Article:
Price Nju v. Commissioner of Social Security

Filing 15

DECISION AND ENTRY- IT IS THEREFORE ORDERED THAT: 1. The Commissioners Motion to Remand (Doc. # 12 ) be GRANTED, in part, as to the requested remand to the Social Security Administration, and DENIED, in part, as to the request for further administrat ive proceedings; 2. The Commissioners non-disability finding be reversed; 3. This matter be remanded to the Social Security Administration under sentence four of 42 U.S.C. § 405(g) for payment of benefitsregarding Plaintiff Linda Price Njus appl ication for a period of disability and disability insurance benefits protectively filed on June 29, 2011 and application for supplemental security income protectively filed on March 1, 2012, and benefits be awarded to Plaintiff consistent with the Social Security Act; and 4. The case is terminated on the docket of this Court. Signed by Magistrate Judge Sharon L. Ovington on 10/27/17. (kma)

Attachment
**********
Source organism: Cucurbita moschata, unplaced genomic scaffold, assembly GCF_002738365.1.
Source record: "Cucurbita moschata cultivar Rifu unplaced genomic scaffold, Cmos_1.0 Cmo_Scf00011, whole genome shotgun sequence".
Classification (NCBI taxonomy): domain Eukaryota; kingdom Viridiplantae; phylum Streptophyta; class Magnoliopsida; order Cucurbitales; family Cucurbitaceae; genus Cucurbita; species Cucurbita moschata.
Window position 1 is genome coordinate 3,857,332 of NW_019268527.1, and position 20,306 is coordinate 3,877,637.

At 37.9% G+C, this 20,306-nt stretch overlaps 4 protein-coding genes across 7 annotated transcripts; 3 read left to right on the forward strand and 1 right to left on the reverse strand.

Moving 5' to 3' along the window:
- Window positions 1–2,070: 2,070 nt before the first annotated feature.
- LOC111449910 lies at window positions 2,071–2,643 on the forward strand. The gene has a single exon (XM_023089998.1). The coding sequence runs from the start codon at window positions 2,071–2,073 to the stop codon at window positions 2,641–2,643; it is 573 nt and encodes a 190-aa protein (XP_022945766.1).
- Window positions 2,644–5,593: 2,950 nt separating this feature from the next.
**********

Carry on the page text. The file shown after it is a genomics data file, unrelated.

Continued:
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UNITED STATES DISTRICT COURT SOUTHERN DISTRICT OF OHIO WESTERN DIVISION AT DAYTON LINDA PRICE NJU, Plaintiff, vs. NANCY A. BERRYHILL, COMMISSIONER OF THE SOCIAL SECURITY ADMINISTRATION, Defendant. : Case No. 3:16-cv-518 : : : Magistrate Judge Sharon L. Ovington : (by full consent of the parties) : : : : : : DECISION AND ENTRY I. Introduction Plaintiff Linda Price Nju applied for period of disability and Disability Insurance Benefits on July 7, 2011 and for Supplemental Security Income on March 13, 2012. She asserted that she has been under a benefits-qualifying disability since April 4, 2008. Administrative Law Judge (ALJ) Irma J. Flottman concluded that she was not eligible for benefits because she is not under a “disability” as defined in the Social Security Act. The Appeals Council denied Plaintiff’s request for review, and she filed a previous action in United States District Court for the Southern District of Ohio. See Price Nju v. Comm’r of Soc. Sec., 3:14-cv-455, 2016 WL 74998 (S.D. Ohio Jan. 7, 2016) (Report & Recommendation), adopted 2016 WL 319869 (S.D. Ohio Jan. 26, 2016). The Court vacated the Commissioner’s decision and remanded the case pursuant to sentence four of 42 U.S.C. § 405(g) for further administrative proceedings. Id. at *2. Upon remand, on December 22, 2014, ALJ Mark Hockensmith found that Plaintiff was not under a disability. Plaintiff challenges the ALJ’s non-disability decision in the present case. The parties agree that a remand to the Social Security Administration is warranted. They disagree, however, on whether the remand should be for an award of benefits in Plaintiff’s favor or whether further administrative proceedings are needed. The case is before the Court upon the Commissioner’s Motion to Remand (Doc. #12), Plaintiff’s Response (Doc. #13), and the administrative record (Doc. #6). II. Standard of Review Under sentence four of 42 U.S.C. § 405(g), the Court has authority to affirm, modify, or reverse the Commissioner’s decision “with or without remanding the cause for rehearing.” Melkonyan v. Sullivan, 501 U.S. 89, 99 (1991). Consequently, a remand under sentence four may result in the need for further proceedings or an immediate award of benefits. E.g., Blakley v. Comm’r of Soc. Sec., 581 F.3d 399, 410 (6th Cir. 2009); Felisky v. Bowen, 35 F.3d 1027, 1041 (6th Cir. 1994). “Generally, benefits may be awarded immediately ‘only if all essential factual issues have been resolved and the record adequately establishes a plaintiff’s entitlement to benefits.’” Kalmbach v. Comm’r of Soc. Sec., 409 F. App’x 852, 865 (6th Cir. 2011) (quoting, in part, Faucher v. Sec’y of Health & Human Servs., 17 F.3d 171, 176 (6th Cir. 1994)). A judicial award of benefits is proper “only where the proof of disability is strong, and opposing evidence is lacking in substance, so that remand would merely involve the presentation of cumulative 2 evidence, or where the proof of disability is overwhelming.” Id. (citing Faucher, 17 F.3d at 176; Felisky, 35 F.3d at 1041; Mowery v. Heckler, 771 F.2d 966, 973 (6th Cir.1985)). III. Discussion The Commissioner seeks remand of this case for further administrative proceedings and a new decision. According to the Commissioner, “Upon receipt of the Court’s order, the Appeals Council will instruct the Administrative Law Judge to reevaluate the opinions of the state agency reviewing psychologists as previously ordered by the Court, develop the administrative record as necessary to determine whether Plaintiff is disabled within the meaning of the Social Security Act, and issue a new decision.” (Doc. #12, PageID #2610). Review of the evidence of record, including Plaintiff’s medical history and the medical-source opinions, reveals the presence of strong evidence that Plaintiff was under a benefits-qualifying disability. The strong evidence includes opinions presented by Plaintiff’s treating medical source, Dr. Patel. Dr. Patel completed a mental impairment questionnaire on February 4, 2013. (Doc. #6, PageID #1480). He diagnosed Bipolar I Disorder, recurrent, mixed, and alcohol and cocaine dependence in full sustained remission. Id. He identified Plaintiff’s signs and symptoms: sleep disturbance, mood disturbances, emotional lability, recurrent panic attacks, anhedonia or pervasive loss of interests, difficulty thinking or concentrating, two suicide attempts, decreased energy, racing thoughts, generalized persistent anxiety, and hostility/irritability. Id. at 1480-81. Plaintiff’s treatment includes individual therapy, case management, and several medications—Invega, Cymbalta, 3 Wellbutrin SR, Trazadone, and Neurontin. Id. at 1481. Despite treatment, her prognosis is guarded. Id. Dr. Patel opined that Plaintiff’s psychiatric condition exacerbates her experience of pain and can lower her pain threshold. Id. Additionally, he indicated Plaintiff has a moderate restriction of activities of daily living; moderate difficulties in maintaining social functioning; marked deficiencies of concentration, persistence, or pace resulting in failure to complete tasks in a timely manner; and marked episodes of deterioration or decompensation in work. Id. at 1482. On average, Plaintiff would be absent from work more than three times a month as a result of her impairments and treatment. Id. Dr. Patel concluded, “Due to chronic anxiety, mood lability, trouble being around people and back pain, she is unlikely to work 40 hours/week.” Id. A review of ALJ Hockensmith’s decision reveals many errors and the strength of Dr. Patel’s opinions. ALJ Hockensmith acknowledges that this “Court remanded the claimant’s applications for more thorough evaluation of medical source opinion evidence.” (Doc. #6, PageID #117) (internal citation omitted). He then discusses some of the problems raised by the Court. The ALJ begins, “In addressing the issues raised by the Court in its remand order, it is important to recognize that at the time that he rendered his opinion evidence, Dr. Patel had, by his own estimate, treated the claimant only a few times (‘every 2-3 months’ over the course of one year).” Id. at 126. Although the length of treatment relationship and frequency of examination are factors to be considered, it is also “important to recognize” that “these factors are properly applied only after the ALJ has determined that a treating-source opinion will not be given controlling weight.” 4 Gayheart v. Comm’r of Soc. Sec., 710 F.3d 365, 376 (6th Cir. 2013) (citing 20 C.F.R. § 404.1527(c)(2)). Further, Dr. Patel saw Plaintiff six times between February 7, 2012 and February 4, 2013—an average of every two months. (Doc. #6, PageID #s 1402, 1425, 1445, 1462, 2438, 2540). The ALJ further omits that Plaintiff—in addition to treatment with Dr. Patel—attended individual therapy at Daymont. Specifically, during that same time period, Plaintiff saw a counselor fourteen times. Id. at 2418-516. ALJ Hockensmith added, “It is interesting to note that on the date he completed his assessment of the claimant’s mental condition (February 4, 2013), the evidence shows that his most recent prior contact with the claimant had been on October 15, 2012 - more than three months earlier. Hence, the claimant was not being treated very often by Dr. Patel.” Id. at 127 (citation omitted). The ALJ, however, is incorrect. Dr. Patel saw Plaintiff on February 4, 2013—the very same day he completed his evaluation. ALJ Hockensmith also relies on many of ALJ Flottman’s reasons for rejecting Dr. Patel’s opinion—the same reasons that this Court previously rejected. For example, he found that ALJ Flottman properly rejected Dr. Patel’s opinions because of Plaintiff’s “moderate” Global Assessment of Functioning scores: “it cannot be denied that assigned GAF scores consistently align with ‘moderate’ symptoms - even the GAF score assigned the claimant by Dr. Patel.” Id. at 127 (citation omitted). But, at the time of ALJ Hockensmith’s decision in September 2016, the use of GAF was no longer recognized by the American Psychiatric Association as a valid psychiatric measurement tool. See Diagnostic and Statistical Manual of Mental Disorders at p. 16 (Am. Psych. Ass’n, 5th ed. 2013) (DSM-V) (eliminating GAF upon the recommendation “that the GAF be 5 dropped from [DSM-V] for several reasons, including its conceptual lack of clarity ... and questionable psychometrics in routine practice”). Consequently, Plaintiff’s GAF ratings were not reasonably probative evidence in conflict with Dr. Patel’s opinions, see Barnett v. Colvin, No. 3:14cv003, 2015 WL 471243, at *11 (S.D. Ohio Feb. 4, 2015)1 (quoting Oliver v. Comm’r of Soc. Sec., 415 F. App’x 681, 684 (6th Cir. 2011) (“‘A GAF score is thus not dispositive of anything in and of itself ….’”)).2 Further, ALJ Hockensmith found, “the Court questioned the prior administrative law judge’s finding that Dr. Patel, a psychiatrist, based his conclusion that the claimant would be ‘unlikely to work’ 40 hours per week on factors outside his realm of expertiseto wit, ‘back pain.’” (Doc. #6, PageID #126) (citations omitted). And he is correct, the Court found that ALJ Flottman “overemphasized that Dr. Patel, a psychiatrist, referred to Plaintiff’s back pain as a reason to conclude she was unlikely to work 40 hours per week. The ALJ rejected this conclusion as ‘purely speculative’ because Dr. Patel treated Plaintiff’s mental impairments not her physical impairments.” Price Nju, 2016 WL 74998, at *7. The Court rejected ALJ Flottman’s conclusion: “the ALJ’s finding that he 1 R&R adopted, 2015 WL 777646 (S.D. Ohio Feb. 24, 2015). In a 2016 case, Miller v. Comm’r of Soc. Sec., 811 F.3d 825, 836 (6th Cir. 2016), the Sixth Circuit continued to acknowledge the GAF’s usefulness to ALJs. Miller, however, relied on a case from 2012, Howard v. Comm’r of Soc. Sec., 276 F.3d 235, 241 (6th Cir. 2002), which was decided well before the DSM V dropped the GAF scale in 2015. Additionally, Miller evaluated an ALJ’s decision in 2011 before the DSM V eliminated the GAF scale in 2015. And, Miller is silent about whether ALJs may use GAF scores to discount a treating psychiatrist’s opinions after DSM V dropped the GAF scale. Miller is therefore distinguished from the present case, which addresses ALJ Hockensmith’s September 2016 decision, after the effective date of DSM V. 2 6 was engaged in pure speculation was simply wrong and unsupported by substantial evidence.” Id. Somewhat surprisingly, ALJ Hockensmith disagrees: “despite the Court’s insistence that Dr. Patel’s conclusions are not speculative, it is difficult to classify such statements as ‘… how often do you anticipate that [the claimant’s’ [sic] impairments or treatment would cause [the claimant] to be absent from work [emphasis added]’ and ‘… she is unlikely to work 40 hours [per] week [emphasis added]’ as anything but speculative. Dr. Patel was asked to theorize as to the frequency of such possibilities and, as such, his statements cannot be viewed as anything but speculation.” (Doc. #6, PageID #127) (alterations in original). But it was not the Court’s insistence—it is the Court’s Order. And, Social Security ALJs are not free to ignore Judicial Orders: In some Social Security cases, district courts will include detailed instructions concerning the scope of the remand and the issues to be addressed. In such cases, “[d]eviation from the court’s remand order in subsequent administrative proceedings is itself legal error, subject to reversal on further judicial review.” Sullivan v. Hudson, 490 U.S. 877, 886, 109 S.Ct. 2248, 104 L.Ed.2d 941 (1989). See also Mefford v. Gardner, 383 F.2d 748, 758 (6th Cir. 1967) (noting “the general rule that, on the remand of a case after appeal, it is the duty of the lower court, or the agency from which appeal is taken, to comply with the mandate of the court and to obey the directions therein without variation and without departing from such directions.”). These cases stand for the proposition that the administrative law judge may not do anything expressly or impliedly in contradiction to the district court’s remand order. These cases do not preclude the ALJ from acting in ways that go beyond, but are not inconsistent with, the district court’s opinion. 7 Hollins v. Massanari, 49 F. App’x 533, 536 (6th Cir. 2002). ALJ Hockensmith’s finding that Dr. Patel’s “statements cannot be viewed as anything but speculation” is inconsistent with this Court’s previous holding. Further, Plaintiff’s treatment records from pain specialists support Dr. Patel’s opinion. For example, Plaintiff began treatment with Abdul Shahid, M.D., at the Dayton Pain and Spine Center in September 2014. Dr. Shahid noted, “The patient’s underlying psychological dysfunction namely depression, anxiety, and nervousness is significantly modulating her pain perceptions.” (Doc. #6, PageID #2518). And, Plaintiff has undergone extensive treatment for her back pain. Between January 2014 and May 2015, for example, she saw a pain specialist—Lisa Lichota, D.O., Angela M. Prickett, N.P., or Abdul Shahid, M.D.—approximately once every month for treatment of her severe pain. Id. at 1758-89, 2517-53. Next, ALJ Hockensmith concludes, “Evidence documenting any impairment that would result in a ‘marked’ degree of limitation as described by Dr. Patel is lacking in this case and the claimant has not met the required burden of proof.” Id. at 127. He notes “that Dr. Patel, when asked to describe clinical findings which demonstrate the severity of the claimant’s mental impairment, relied upon the claimant’s self-reported symptoms stating that the claimant ‘reports anxiety, mood swings, having crying spells...’” Id. at 127 (citation omitted). Yet again, the ALJ’s finding conflicts with the Court’s Order: Dr. Patel identified many signs and symptoms Plaintiff exhibited. The ALJ assumes too much by finding that Plaintiff’s signs and symptoms were based “only” on Dr. 8 Patel’s uncritical acceptance of Plaintiff’s reports. It is equally or even more likely that Dr. Patel identified these findings based on his observations of Plaintiff during his treatment sessions with her. Symptoms such as Plaintiff’s mood disturbances, emotional lability, anhedonia or pervasive loss of interests, paranoia or inappropriate suspiciousness, and hostility and irritability can be exhibited and identified by a psychiatrist free from an uncritical acceptance of subjective statements by Plaintiff. … Dr. Patel, moreover, indicated elsewhere that Plaintiff appeared anxious with mild lability and was paranoid when around people. Such observations were consistent with other signs and symptoms Dr. Patel identified, rather than an uncritical acceptance of her selfreported symptoms. Price Nju, 2016 WL 74998, at *7 (internal citations omitted). The ALJ further finds, “It is interesting to note that more recent mental health records indicate that the claimant was ‘discharged by Dr. Patel’ although the basis for his discontinuance of treatment is not evident. The claimant told another treating source that Dr. Patel did not ‘want to do anything about my anxiety.’” (Doc. #6, PageID #127 (citing Exhibit 46F at 1 [Doc. #6, PageID #2137]). But this overlooks or ignores two significant pieces of evidence. First, Plaintiff said more than what ALJ Hockensmith indicates: “‘I was discharged by Dr. Patel. Geodon made me very evil. He didn’t want to do anything about my anxiety. I asked for a different case manager because I couldn’t understand him, and I never even met my therapist until right before I was discharged.’” Id. at 2137. Second, a review of Dr. Patel’s treatment notes from June 5, 2013 provide a reasonably clear explanation: After reporting negative side effects of her medication, Plaintiff “[s]tated undersigned is using her as a [guinea] pig trying all new meds. She started becoming more and more agitated, hostile and degrading undersigned. Stated she 9 does not know who made undersigned physician. … As she was quite upset and difficult to engage, undersigned requested staff nurse Virgina Neuhauser to be present during the rest of the interview. She was still angry, raising voice to undersigned, not providing answers to direct questions, accusing undersigned [of] not providing good care to patients, questioning about being medical director, etc….” Id. at 2508. Significantly, this evidence further supports Dr. Patel’s opinion. The ALJ then gives “the degree of limitation described by psychologist Dr. Flexman little weight” for “much the same reasons.” Id. at 128. He speculates, “If the claimant maintains compliance with the proper use of prescribed medication and if she refrains from abusing drugs and alcohol, she should be quite capable of functioning in an effective manner (consistent with no worse than “moderate” limitation in mental functioning capabilities) as clearly indicated by both Dr. Patel and Dr. Kramer and as further supported by the most recent mental health treatment records.” Id. at 128 (citations omitted) (emphasis added). But, ALJ Hockensmith is not a physician, and “an ALJ ‘may not substitute his own medical judgment for that of the treating physician where the opinion of the treating physician is supported by the medical evidence.’” Simpson v. Comm’r of Soc. Sec., 344 F. App’x. 181, 194 (6th Cir. 2009) (quoting, in part, Meece v. Barnhart, 192 F. App’x 456, 465 (6th Cir. 2006)) (citing Rohan v. Chater, 98 F.3d 966, 970 (7th Cir. 1996) (stating “ALJs must not succumb to the temptation to play doctor and make their own independent medical findings”)). Neither Dr. Patel nor Dr. Flexman suggests that Plaintiff “should be quite capable of functioning ….” 10 Plaintiff’s recent mental health treatment records also support Dr. Patel’s opinions. For example, after stopping treatment with Dr. Patel, Plaintiff presented to Giovanni Bonds, Ph.D. (Doc. #6, PageID #1719). At Plaintiff’s second appointment, Dr. Bonds opined, “I think Linda needs to go to a mental health center so that she can have psychiatric treatment [and] the counseling [and] case management services she needs. The level of care she needs is beyond what this office can provide for her. …” Id. at 1718. This does not suggest, as ALJ Hockensmith found, that Plaintiff is “quite capable of functioning in an effective manner[.]” Id. at 128. Plaintiff then began seeing Shirlann Knight, M.D. in August 2015. Id. at 2160. And, at first it appeared that she found a combination of medication that helped. Her insight and judgment remained limited, but, she was sleeping better and had less racing thoughts with Depakote. Id. at 2152-62. By March 2016, she was having trouble sleeping again and “her son thinks she is irritable.” Id. at 2571. She began having racing thoughts, she was not sleeping, and she was depressed and irritable. Id. at 2573. Dr. Knight prescribed Abilify. Id. at 2574. When Plaintiff’s symptoms continued, Dr. Knight increased her dose. Id. at 2576. Despite medication, Plaintiff’s symptoms continued. Id. at 2579. In contrast to Dr. Patel’s opinion, the State agency record-reviewing psychologists, Dr. Orosz and Dr. Lewin, opined Plaintiff was far less limited by her impairments. They indicated Plaintiff had a mild restriction of activities of daily living; moderate difficulties in maintaining social functioning; moderate difficulties in maintaining concentration, persistence or pace; and no repeated episodes of 11 decompensation. Id. at 235, 249. They opined Plaintiff was “limited to tasks without detailed instructions”; could have “[m]inimum contact with the general public”; “[c]ould interact with coworkers and supervisors on an occasional and superficial basis”; and “[c]ould adapt to a work environment that did not require frequent change or high production quotas.” Id. at 239, 253-54. Notably, Dr. Orosz reviewed Plaintiff’s records in September 2011 and Dr. Lewin reviewed the records in January 2012. Id. at 239, 254. Thus, neither reviewed the entire record—and neither reviewed Dr. Patel’s opinion. Nevertheless, ALJ Hockensmith relied on these opinions heavily—giving several of their opinions “great weight.” Id. at 128-29. Although he relies substantially on their opinions to reject Dr. Patel’s opinions, he did not explain his reasons for the weight he assigned. This constitutes error: “Nothing in the regulations indicates, or even suggests, that the administrative judge may decline to give the treating physician’s medical opinion less than controlling weight simply because another physician has reached a contrary conclusion.” Hensley v. Astrue, 573 F.3d 263, 267 (6th Cir. 2009). The Commissioner, in the Motion for Remand, seems to acknowledge this error: “Upon receipt of the Court’s order, the Appeals Council will instruct the Administrative Law Judge to reevaluate the opinions of the state agency reviewing psychologists as previously ordered by the Court ….” (Doc. #12, PageID #2610). However, upon review of the record as a whole, and given that Dr. Orosz and Dr. Lewin did not have the benefit of the opinions provided by Plaintiff’s treating physician, their opinions are minimally probative. This is especially true when compared to Dr. 12 Patel’s opinions and extensive treatment notes and the objective medical evidence presented which supports his opinions. In light of the fact that Plaintiff filed for disability over six years ago, and in light of the strong evidence of record while contrary evidence is lacking, there is no just reason to further delay this matter by requiring additional administrative proceedings. See Karger v. Comm’r of Soc. Sec., 414 F. App’x 739, 755 (6th Cir. 2011) (discussing Mowery, 771 F.2d at 973 (other citation omitted)); Benecke v. Barnhart, 379 F.3d 587, 595 (9th Cir. 2004); Wilder v. Apfel, 153 F.3d 799, 804 (7th Cir. 1998); Randall v. Sullivan, 956 F.2d 105, 109 (5th Cir. 1992). Accordingly, a reversal of the ALJ’s decision and a judicial award of benefits are warranted. IT IS THEREFORE ORDERED THAT: 1. The Commissioner’s Motion to Remand (Doc. #12) be GRANTED, in part, as to the requested remand to the Social Security Administration, and DENIED, in part, as to the request for further administrative proceedings; 2. The Commissioner’s non-disability finding be reversed; 3. This matter be remanded to the Social Security Administration under sentence four of 42 U.S.C. § 405(g) for payment of benefits regarding Plaintiff Linda Price Nju’s application for a period of disability and disability insurance benefits protectively filed on June 29, 2011 and application for supplemental security income protectively filed on March 1, 2012, and benefits be awarded to Plaintiff consistent with the Social Security Act; and 4. The case is terminated on the docket of this Court. Date: October 27, 2017 s/Sharon L. Ovington Sharon L. Ovington United States Magistrate Judge 13